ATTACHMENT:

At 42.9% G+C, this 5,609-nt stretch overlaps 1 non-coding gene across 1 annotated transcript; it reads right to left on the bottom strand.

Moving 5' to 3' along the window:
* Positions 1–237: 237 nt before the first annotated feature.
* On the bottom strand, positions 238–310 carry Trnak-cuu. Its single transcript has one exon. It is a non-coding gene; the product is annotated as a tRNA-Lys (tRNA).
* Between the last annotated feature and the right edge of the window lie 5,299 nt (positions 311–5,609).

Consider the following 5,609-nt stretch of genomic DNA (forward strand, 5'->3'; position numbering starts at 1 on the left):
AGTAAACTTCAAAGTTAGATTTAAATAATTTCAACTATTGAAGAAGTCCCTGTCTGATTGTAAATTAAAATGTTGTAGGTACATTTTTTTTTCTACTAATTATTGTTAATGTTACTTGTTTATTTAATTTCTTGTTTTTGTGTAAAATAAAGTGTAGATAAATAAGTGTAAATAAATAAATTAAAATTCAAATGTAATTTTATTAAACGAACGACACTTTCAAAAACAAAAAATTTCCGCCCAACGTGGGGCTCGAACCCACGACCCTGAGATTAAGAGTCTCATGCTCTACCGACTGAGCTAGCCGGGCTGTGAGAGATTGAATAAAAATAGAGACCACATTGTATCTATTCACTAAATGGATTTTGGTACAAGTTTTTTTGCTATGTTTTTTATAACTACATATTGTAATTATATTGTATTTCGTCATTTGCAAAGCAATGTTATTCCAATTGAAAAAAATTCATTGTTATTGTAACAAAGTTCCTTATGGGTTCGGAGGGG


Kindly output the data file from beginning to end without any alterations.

At 42.9% G+C, this 5,609-nt stretch overlaps 1 non-coding gene across 1 annotated transcript; it reads right to left on the bottom strand.

Moving 5' to 3' along the window:
* Positions 1–237: 237 nt before the first annotated feature.
* On the bottom strand, positions 238–310 carry Trnak-cuu. Its single transcript has one exon. It is a non-coding gene; the product is annotated as a tRNA-Lys (tRNA).
* Between the last annotated feature and the right edge of the window lie 5,299 nt (positions 311–5,609).

Consider the following 5,609-nt stretch of genomic DNA (forward strand, 5'->3'; position numbering starts at 1 on the left):
AGTAAACTTCAAAGTTAGATTTAAATAATTTCAACTATTGAAGAAGTCCCTGTCTGATTGTAAATTAAAATGTTGTAGGTACATTTTTTTTTCTACTAATTATTGTTAATGTTACTTGTTTATTTAATTTCTTGTTTTTGTGTAAAATAAAGTGTAGATAAATAAGTGTAAATAAATAAATTAAAATTCAAATGTAATTTTATTAAACGAACGACACTTTCAAAAACAAAAAATTTCCGCCCAACGTGGGGCTCGAACCCACGACCCTGAGATTAAGAGTCTCATGCTCTACCGACTGAGCTAGCCGGGCTGTGAGAGATTGAATAAAAATAGAGACCACATTGTATCTATTCACTAAATGGATTTTGGTACAAGTTTTTTTGCTATGTTTTTTATAACTACATATTGTAATTATATTGTATTTCGTCATTTGCAAAGCAATGTTATTCCAATTGAAAAAAATTCATTGTTATTGTAACAAAGTTCCTTATGGGTTCGGAGGGG